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June 8, 2006 1:43 PM   Subscribe

what's the meaning of the title of the show curb your enthusiasm

is there a specific origin/meaning/joke to the title?
posted by alkupe to Media & Arts (25 answers total)
 
It's Larry David's attitude to life.
posted by Big Fat Tycoon at 1:43 PM on June 8, 2006


Don't be so excited?
posted by k8t at 1:47 PM on June 8, 2006


his attitude is that other people should curb their enthusiasm or that he has no enthusiasm? it is after all a command: curb your enthusiasm
posted by alkupe at 1:48 PM on June 8, 2006


Larry David is a pessimist, so I think it's just a reflection of that -- no one's getting commanded here. Some things can't be interpreted so literally.
posted by Big Fat Tycoon at 1:52 PM on June 8, 2006


What k8t said, but in a sarcastic sense. If someone tells you big news and you just sdully aid "oh . . . great" they could respond "curb your enthusiasm" or "don't get excited"
posted by necessitas at 1:54 PM on June 8, 2006


I always felt that it was advice for the viewer, as in "don't get too excited about this show." And it's good advice--I love it, but the few times I've tried to spread my enthusiasm to others it has failed miserably.
posted by mullacc at 1:56 PM on June 8, 2006


watch the show

it's ironic cynical sarcasm
posted by foraneagle2 at 2:03 PM on June 8, 2006


A euphamism akin to 'cool your jets' which is probably too New York for a national audience? I say this only because I dated someone from Chappaqua who was the only person I ever knew who used the expression.
posted by Gungho at 2:04 PM on June 8, 2006


just to be clear: i watch the show and i know what the expression means. I'm just wondering if there's any specific meaning to this expression within the show or about more specific explanations than "it's ironic cynical sarcasm"
posted by alkupe at 2:24 PM on June 8, 2006


I always thought it meant "don't get too excited about things" (curb your enthusiasm) because things will always go wrong (what happens in each episode).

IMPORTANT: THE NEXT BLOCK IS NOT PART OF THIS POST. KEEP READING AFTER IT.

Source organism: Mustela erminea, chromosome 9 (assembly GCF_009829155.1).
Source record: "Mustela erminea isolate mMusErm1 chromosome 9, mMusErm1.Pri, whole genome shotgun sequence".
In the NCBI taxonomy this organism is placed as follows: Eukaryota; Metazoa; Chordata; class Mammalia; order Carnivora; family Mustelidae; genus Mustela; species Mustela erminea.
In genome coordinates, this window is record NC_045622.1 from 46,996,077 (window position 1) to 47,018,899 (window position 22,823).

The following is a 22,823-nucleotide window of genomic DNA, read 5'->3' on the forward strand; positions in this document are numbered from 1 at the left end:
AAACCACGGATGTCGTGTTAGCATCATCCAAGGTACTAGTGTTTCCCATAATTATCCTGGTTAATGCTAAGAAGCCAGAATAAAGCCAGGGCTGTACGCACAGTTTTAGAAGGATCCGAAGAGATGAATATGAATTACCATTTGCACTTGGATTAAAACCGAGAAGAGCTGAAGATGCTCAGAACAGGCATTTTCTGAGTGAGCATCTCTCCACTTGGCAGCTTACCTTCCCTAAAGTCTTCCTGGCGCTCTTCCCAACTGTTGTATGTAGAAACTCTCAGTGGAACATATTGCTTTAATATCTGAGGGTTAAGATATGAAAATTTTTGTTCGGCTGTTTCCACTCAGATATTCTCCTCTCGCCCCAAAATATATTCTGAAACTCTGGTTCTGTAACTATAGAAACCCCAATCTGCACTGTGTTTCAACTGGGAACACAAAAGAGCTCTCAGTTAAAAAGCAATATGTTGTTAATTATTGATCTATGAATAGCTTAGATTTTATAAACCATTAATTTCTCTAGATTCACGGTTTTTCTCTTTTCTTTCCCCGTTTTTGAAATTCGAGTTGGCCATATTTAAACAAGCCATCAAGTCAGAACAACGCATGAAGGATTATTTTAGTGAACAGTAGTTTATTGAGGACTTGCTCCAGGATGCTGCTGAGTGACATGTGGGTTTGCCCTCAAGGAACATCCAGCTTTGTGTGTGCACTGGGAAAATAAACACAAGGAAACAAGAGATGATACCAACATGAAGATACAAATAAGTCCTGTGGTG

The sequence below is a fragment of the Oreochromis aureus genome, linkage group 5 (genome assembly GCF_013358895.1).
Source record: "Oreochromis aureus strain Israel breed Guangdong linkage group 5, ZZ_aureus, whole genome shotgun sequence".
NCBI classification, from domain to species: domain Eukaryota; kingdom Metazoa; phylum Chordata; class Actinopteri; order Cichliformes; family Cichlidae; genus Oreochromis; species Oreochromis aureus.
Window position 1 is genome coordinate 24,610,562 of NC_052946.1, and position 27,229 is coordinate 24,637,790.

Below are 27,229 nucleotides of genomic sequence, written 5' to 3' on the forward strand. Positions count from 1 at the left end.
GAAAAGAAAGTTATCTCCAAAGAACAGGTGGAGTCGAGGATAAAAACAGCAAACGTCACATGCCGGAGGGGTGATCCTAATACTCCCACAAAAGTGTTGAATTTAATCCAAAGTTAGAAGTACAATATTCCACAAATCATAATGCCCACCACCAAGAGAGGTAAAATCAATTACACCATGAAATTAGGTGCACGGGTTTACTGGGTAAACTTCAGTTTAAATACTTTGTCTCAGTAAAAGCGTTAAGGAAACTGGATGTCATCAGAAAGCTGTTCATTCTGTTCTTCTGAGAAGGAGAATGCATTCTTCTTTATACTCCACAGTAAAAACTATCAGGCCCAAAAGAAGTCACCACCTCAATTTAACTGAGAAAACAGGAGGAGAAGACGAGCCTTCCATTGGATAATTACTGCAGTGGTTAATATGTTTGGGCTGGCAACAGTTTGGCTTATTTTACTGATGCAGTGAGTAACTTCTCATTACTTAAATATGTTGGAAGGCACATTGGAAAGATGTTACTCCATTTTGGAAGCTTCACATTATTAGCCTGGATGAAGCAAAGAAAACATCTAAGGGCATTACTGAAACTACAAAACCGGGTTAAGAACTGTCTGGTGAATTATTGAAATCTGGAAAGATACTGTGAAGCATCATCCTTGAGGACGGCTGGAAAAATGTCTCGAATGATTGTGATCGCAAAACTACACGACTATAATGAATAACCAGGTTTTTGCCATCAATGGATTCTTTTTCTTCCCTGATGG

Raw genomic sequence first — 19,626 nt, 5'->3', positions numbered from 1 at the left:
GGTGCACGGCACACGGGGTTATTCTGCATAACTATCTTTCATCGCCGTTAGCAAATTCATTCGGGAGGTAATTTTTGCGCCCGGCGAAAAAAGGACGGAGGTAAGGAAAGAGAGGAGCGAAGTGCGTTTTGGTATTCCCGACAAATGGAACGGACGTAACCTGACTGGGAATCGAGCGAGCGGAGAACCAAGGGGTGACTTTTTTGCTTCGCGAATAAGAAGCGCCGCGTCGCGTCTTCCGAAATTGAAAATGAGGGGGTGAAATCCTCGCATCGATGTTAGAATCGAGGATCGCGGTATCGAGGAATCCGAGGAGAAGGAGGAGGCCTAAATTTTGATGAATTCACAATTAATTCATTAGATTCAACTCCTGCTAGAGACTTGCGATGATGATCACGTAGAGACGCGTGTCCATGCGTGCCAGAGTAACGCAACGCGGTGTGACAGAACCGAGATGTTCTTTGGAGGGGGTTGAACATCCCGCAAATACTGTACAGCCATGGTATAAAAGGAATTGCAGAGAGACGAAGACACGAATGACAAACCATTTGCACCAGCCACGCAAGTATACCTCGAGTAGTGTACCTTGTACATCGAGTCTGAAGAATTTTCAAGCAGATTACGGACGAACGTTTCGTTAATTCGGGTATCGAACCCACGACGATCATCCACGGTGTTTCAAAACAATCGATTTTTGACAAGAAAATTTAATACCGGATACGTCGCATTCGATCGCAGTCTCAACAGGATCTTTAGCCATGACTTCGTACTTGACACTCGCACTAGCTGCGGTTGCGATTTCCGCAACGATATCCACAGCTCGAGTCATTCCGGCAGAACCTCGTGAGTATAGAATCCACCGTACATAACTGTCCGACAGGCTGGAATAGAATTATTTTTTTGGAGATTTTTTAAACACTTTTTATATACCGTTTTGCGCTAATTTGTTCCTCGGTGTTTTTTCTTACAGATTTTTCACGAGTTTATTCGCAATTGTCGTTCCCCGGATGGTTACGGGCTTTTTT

posted by milarepa at 2:24 PM on June 8, 2006


Some signs in NY in residential landscape areas will say "Curb Your Dog", meaning, don't let your dog shit on my plants. While everyone's correct in that the general meaning of Curb Your Enthusiasm" is roughly "chill out", I think the etymology might come from these signs, which seem fairly common.
posted by LionIndex at 2:26 PM on June 8, 2006


Don't Let Your Enthusiasm Shit On My Plants was in fact the working title.
posted by TonyRobots at 2:33 PM on June 8, 2006


I always took it as a sarcastic comment about the attitude of the show's creators, or perhaps the anticipated attitude of the audience.

It's an ironic saying akin to when someone asks for volunteers, nobody budges, and then the asker says, "Don't all jump up at once."
posted by ROTFL at 3:07 PM on June 8, 2006


Ok... Since the poster has marked your answer 'best', TonyRobots, I think you should fess up that you were being facetious.
posted by agropyron at 3:15 PM on June 8, 2006


Over at the Seinfeld studios, wasn't there some sign on the wall that said, "NO HUGS, NO LEARNING", as a reminder to what the show was really about?

It would seem the name "Curb your Enthusiasm" is apropos for a Larry David production.
posted by 1fish2fish at 3:23 PM on June 8, 2006


I have never seen the show, but curbing in that particular sense is a term related to horseriding, meaning "to reign in".
posted by tracicle at 3:48 PM on June 8, 2006